Tuesday, March 8, 2011

Yahoo News item 'Is default really such a dirty word?'



This article is talking about Ireland, but also applies
to other countries.

But, my first thought about 'Should Ireland Default' is Feck yea!!
After all it is the banksters and speculators who defaulted, or
got into trouble, and now want us to pay their debts. I've got
two words for them about that: F**K them.

article below

Is default really such a dirty word?

If banks lend people more money than they should, they face the risk of the borrower defaulting on their debts. So why shouldn’t countries simply not pay?

Kathleen Brooks, Director of Research UK, Forex.com, 11:44, Monday 7 March 2011

Default might not be a bad thing, if you are an Irish taxpayer. As the EU authorities debate a long-term solution to Europe's sovereign debt crisis, it might want to consider the benefits of the "D" word and not just rule it out completely for fear it could turn investors off all eurozone assets.

Ireland wasn't fiscally profligate, its banks were. Lax regulatory regimes and a toxic chumminess amongst bank executives and property developers were at the root of Ireland's problems.

Along comes a housing bust, a state guarantee for all bank debt and the next thing you know the sovereign rating is getting cut and the country is cap-in-hand to the IMF and EU bailout fund.

Not their fault

The devastating result is that the Irish public has to pay increasing levels of tax for years to honour its former government's guarantee and take money out of their own pockets to pay the bondholders who chose to invest money in some of world's riskiest banks.

When you lay the argument out like this it seems thoroughly unfair.

Sharing the burden for the banks' mistakes between the Irish taxpayer and the people who lent the banks money in the first place makes sense for two reasons.

Firstly, it would reduce the debt in Ireland's economy and help foster growth over the coming years and, secondly, a default mechanism should help to prevent risk-free lending from distorting financial markets in future.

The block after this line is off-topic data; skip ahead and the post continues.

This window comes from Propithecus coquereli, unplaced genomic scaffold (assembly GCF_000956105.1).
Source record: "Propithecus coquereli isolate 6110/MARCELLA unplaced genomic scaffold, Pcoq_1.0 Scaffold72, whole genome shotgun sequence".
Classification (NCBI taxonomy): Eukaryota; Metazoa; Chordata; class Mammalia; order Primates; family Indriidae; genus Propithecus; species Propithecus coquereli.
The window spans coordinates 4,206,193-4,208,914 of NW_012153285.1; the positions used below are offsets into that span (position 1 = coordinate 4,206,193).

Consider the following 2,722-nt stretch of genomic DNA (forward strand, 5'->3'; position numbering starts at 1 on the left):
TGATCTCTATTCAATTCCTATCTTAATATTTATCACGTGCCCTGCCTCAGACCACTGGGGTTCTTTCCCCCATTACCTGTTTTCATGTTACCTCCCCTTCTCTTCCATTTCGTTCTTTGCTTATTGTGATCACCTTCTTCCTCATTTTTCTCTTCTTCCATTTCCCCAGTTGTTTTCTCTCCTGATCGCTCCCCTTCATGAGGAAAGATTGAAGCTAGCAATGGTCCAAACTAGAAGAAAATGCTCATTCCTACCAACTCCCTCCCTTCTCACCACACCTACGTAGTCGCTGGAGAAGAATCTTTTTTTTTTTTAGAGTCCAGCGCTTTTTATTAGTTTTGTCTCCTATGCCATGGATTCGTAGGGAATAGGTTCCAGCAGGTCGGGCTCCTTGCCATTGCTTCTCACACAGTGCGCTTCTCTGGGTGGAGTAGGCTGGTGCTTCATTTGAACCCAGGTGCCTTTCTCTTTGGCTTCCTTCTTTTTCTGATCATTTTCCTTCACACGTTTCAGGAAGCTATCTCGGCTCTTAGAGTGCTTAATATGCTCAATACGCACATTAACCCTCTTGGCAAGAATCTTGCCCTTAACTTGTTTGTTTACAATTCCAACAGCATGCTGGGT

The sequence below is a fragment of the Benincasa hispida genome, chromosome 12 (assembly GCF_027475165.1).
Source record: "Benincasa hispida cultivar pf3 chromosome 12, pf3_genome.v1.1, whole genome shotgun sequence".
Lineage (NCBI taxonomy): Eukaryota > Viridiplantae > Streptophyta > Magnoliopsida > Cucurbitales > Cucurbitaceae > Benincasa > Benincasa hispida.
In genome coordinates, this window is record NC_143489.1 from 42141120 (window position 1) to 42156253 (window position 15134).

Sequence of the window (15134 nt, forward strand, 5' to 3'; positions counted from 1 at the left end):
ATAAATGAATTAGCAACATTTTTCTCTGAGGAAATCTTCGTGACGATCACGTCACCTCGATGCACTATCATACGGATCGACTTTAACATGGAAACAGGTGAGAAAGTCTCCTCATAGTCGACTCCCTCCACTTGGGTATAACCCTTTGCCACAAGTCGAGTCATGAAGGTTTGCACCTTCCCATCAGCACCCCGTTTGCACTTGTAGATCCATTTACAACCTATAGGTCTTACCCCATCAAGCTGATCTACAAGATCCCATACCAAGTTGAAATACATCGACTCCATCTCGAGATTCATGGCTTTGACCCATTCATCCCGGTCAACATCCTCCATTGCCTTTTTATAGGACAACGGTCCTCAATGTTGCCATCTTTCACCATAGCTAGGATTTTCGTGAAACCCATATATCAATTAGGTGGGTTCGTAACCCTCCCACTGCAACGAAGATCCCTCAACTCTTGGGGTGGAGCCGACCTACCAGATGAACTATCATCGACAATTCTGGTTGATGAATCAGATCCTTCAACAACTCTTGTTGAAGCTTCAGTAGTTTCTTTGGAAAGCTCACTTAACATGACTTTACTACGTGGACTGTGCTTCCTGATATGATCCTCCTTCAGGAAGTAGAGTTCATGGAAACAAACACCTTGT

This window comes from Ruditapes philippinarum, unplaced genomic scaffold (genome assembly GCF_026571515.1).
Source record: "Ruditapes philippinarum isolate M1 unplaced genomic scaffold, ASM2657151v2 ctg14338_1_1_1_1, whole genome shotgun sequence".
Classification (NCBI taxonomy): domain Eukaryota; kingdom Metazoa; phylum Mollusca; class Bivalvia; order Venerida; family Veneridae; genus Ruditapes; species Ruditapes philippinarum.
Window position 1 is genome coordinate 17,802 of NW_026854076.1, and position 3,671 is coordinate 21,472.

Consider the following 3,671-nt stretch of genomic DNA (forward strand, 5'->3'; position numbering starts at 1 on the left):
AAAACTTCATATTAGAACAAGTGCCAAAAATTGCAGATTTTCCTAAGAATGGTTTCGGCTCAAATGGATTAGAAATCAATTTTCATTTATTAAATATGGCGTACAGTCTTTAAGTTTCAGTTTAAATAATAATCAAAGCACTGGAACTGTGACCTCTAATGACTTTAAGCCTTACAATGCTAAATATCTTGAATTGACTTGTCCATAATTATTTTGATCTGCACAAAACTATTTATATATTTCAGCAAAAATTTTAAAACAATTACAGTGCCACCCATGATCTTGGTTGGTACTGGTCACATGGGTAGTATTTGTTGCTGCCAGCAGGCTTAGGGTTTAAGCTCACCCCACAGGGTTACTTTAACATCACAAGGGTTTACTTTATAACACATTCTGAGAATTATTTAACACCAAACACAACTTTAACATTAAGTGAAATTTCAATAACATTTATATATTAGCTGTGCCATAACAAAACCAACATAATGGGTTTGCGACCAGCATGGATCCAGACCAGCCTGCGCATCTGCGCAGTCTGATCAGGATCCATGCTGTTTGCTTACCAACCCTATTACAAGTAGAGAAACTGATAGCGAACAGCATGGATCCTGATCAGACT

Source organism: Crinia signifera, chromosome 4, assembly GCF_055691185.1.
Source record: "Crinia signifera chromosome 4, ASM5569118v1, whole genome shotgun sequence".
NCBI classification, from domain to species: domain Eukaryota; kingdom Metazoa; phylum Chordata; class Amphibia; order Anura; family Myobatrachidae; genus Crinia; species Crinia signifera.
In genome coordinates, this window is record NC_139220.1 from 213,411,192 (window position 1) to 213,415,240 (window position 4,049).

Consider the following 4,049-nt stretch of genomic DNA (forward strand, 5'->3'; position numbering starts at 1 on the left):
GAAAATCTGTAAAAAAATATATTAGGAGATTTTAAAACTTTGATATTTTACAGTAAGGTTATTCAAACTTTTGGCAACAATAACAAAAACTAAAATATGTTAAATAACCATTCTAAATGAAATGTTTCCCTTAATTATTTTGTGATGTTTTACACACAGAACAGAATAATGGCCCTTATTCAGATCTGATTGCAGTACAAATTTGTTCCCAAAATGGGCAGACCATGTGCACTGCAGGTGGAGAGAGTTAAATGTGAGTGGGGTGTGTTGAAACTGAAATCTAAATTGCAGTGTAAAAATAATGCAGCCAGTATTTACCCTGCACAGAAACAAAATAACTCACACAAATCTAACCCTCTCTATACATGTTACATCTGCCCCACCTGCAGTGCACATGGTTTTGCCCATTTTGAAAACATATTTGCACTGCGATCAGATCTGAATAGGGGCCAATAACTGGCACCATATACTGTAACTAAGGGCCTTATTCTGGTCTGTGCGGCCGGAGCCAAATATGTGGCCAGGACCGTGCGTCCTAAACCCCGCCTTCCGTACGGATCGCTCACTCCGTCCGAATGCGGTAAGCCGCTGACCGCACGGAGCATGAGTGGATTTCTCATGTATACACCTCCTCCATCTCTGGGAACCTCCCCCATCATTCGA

Not just Ireland that could benefit

This second point could also benefit Greece. Even though the Greek bailout was caused by government spending spiralling out of control, bond holders (who lent the money to them) turned a blind eye.

While the previous government failed to detail the true extent of the budget deficit, an investor could have done some simple research and found that Greece never adhered to the eurozone's fiscal rule that countries should spend no more than 3% more than their GDP in the 15 years leading up to its bailout.

So investors who bought Greek debt did so knowing that the country was flaunting EU fiscal rules. Yet Greece could still borrow money like it grew on trees.

While authorities in Athens need to urgently impose fiscal discipline and change a mind set of government hand-outs and tax evasion that is pervasive in Greek society, bond holders also need to be taught a lesson.

Irresponsible lenders should pay too

Essentially that lesson is that lending to a country is not risk free. As European Union authorities are debating the "grand bargain" and a long-term solution to the sovereign debt crisis this month, they would be wise to seriously consider haircuts (paying less back) and defaults as an option.

The markets might not be as against the idea as some may think. If you know that you could be subject to losses on your debt investment then you can price the risks accordingly.

While it is true that the cost of borrowing will be higher than it was during the boom, it may end up being lower than it is currently, especially for Greece, Ireland et al.

The more formal the process to allow a default the less scary it will be. And these changes could go some way to improving the health of the financial markets too, as they might make investors do more research and price risk according to hard facts, not based on implicit guarantees from the EU that no investor will be subject to a loss.

Investors are in limbo right now. They aren't willing to buy peripheral bonds, not because of the threat of default, but because of the uncertainty about how the sovereign crisis will reach a conclusion.

Reducing the debt burdens of these nations will go some way to doing this. Default might not be such a bad idea after all.

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